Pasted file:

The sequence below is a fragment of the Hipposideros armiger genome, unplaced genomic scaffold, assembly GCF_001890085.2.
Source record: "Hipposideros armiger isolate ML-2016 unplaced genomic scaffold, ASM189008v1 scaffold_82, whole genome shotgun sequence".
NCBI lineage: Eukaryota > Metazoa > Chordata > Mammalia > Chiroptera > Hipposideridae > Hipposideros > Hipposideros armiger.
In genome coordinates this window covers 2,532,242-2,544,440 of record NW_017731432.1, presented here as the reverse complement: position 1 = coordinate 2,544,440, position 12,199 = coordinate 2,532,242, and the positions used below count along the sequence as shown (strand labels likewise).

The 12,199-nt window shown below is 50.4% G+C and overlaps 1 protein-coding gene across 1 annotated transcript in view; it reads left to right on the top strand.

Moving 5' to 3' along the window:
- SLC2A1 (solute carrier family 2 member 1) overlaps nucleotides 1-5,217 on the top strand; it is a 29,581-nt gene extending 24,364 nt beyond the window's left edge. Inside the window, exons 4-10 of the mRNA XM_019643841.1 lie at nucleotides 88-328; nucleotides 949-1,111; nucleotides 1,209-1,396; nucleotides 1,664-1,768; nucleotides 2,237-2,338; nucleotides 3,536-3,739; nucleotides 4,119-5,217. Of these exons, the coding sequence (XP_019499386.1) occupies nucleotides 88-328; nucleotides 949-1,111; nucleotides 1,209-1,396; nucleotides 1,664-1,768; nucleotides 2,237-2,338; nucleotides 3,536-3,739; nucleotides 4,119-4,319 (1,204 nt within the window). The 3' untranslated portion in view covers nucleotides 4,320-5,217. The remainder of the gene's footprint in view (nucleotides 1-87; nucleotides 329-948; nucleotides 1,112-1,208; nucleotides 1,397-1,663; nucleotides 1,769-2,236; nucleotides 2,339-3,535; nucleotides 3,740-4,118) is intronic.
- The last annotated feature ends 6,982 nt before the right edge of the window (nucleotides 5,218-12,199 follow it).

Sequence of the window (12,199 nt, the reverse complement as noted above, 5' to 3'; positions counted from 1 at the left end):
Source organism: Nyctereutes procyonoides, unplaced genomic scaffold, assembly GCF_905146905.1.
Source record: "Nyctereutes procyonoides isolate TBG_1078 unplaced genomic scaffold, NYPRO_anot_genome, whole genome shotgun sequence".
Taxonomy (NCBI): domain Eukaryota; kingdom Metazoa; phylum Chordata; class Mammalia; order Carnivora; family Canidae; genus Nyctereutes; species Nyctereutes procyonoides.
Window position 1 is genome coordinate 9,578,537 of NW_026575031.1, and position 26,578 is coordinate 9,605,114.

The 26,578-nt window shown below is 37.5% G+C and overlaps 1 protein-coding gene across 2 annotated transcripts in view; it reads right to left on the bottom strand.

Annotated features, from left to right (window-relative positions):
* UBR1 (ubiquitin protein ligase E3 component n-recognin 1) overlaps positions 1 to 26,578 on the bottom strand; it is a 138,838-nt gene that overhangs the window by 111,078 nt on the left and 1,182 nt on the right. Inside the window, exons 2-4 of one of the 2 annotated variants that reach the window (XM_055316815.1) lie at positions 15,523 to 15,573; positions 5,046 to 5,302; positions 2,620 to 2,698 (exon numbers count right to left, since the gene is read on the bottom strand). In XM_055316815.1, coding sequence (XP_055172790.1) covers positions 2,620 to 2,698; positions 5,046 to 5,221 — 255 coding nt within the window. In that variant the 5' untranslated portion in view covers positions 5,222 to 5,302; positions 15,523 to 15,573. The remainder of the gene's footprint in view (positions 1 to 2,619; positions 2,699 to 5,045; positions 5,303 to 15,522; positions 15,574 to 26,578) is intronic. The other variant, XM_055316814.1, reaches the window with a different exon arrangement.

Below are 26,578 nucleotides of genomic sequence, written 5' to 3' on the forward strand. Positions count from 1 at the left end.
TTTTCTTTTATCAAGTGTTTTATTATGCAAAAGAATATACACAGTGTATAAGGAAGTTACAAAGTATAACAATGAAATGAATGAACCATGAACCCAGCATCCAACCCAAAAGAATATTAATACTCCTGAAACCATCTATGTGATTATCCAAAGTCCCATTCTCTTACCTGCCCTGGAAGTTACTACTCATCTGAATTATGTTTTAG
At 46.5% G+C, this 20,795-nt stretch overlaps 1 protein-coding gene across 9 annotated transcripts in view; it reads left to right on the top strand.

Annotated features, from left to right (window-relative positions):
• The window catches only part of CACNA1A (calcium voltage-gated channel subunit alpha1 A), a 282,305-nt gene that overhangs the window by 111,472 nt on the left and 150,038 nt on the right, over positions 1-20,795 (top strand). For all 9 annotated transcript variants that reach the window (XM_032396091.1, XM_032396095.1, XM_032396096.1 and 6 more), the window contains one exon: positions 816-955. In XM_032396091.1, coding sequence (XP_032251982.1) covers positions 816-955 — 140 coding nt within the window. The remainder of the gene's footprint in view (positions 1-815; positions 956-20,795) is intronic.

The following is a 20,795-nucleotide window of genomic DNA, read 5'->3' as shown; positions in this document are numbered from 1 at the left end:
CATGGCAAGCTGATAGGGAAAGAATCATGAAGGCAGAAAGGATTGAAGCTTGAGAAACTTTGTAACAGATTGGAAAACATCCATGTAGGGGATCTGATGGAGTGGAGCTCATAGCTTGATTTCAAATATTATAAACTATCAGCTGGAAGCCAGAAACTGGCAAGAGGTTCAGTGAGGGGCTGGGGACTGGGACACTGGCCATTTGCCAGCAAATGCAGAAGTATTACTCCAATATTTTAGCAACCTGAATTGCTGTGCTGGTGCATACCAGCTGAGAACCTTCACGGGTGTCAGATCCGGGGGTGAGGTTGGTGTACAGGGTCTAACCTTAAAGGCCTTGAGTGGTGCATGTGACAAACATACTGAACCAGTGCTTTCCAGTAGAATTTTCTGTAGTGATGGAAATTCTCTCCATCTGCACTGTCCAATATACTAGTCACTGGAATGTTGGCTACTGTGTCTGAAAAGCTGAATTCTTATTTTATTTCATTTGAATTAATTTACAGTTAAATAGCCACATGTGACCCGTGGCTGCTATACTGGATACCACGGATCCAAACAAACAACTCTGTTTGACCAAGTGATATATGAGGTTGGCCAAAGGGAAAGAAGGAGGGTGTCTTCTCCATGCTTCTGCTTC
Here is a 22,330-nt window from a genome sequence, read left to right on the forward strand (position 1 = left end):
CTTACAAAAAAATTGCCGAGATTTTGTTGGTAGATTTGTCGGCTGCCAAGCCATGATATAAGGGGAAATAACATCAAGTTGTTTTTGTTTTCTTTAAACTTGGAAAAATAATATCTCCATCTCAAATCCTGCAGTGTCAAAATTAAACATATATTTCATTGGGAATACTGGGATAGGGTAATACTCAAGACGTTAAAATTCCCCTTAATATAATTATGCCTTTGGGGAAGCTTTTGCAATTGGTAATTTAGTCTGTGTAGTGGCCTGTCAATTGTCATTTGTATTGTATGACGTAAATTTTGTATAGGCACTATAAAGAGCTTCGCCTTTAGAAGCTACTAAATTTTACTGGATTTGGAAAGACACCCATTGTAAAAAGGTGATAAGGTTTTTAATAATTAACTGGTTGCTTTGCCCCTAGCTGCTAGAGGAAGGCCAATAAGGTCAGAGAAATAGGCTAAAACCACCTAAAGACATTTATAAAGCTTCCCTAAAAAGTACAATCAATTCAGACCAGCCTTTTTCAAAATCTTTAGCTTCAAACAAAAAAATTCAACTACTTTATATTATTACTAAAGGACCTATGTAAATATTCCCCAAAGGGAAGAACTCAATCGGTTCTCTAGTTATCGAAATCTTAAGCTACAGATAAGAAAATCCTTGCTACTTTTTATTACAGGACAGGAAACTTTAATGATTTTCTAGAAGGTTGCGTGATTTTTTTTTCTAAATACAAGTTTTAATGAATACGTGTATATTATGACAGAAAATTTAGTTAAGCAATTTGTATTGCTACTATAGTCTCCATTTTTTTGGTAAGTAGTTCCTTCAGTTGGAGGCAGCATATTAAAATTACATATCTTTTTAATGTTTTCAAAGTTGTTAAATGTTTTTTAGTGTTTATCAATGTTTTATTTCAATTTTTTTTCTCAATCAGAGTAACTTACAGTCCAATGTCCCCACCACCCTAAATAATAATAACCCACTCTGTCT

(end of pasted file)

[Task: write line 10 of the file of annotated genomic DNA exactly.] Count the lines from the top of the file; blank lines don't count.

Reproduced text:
Source organism: Nyctereutes procyonoides, unplaced genomic scaffold, assembly GCF_905146905.1.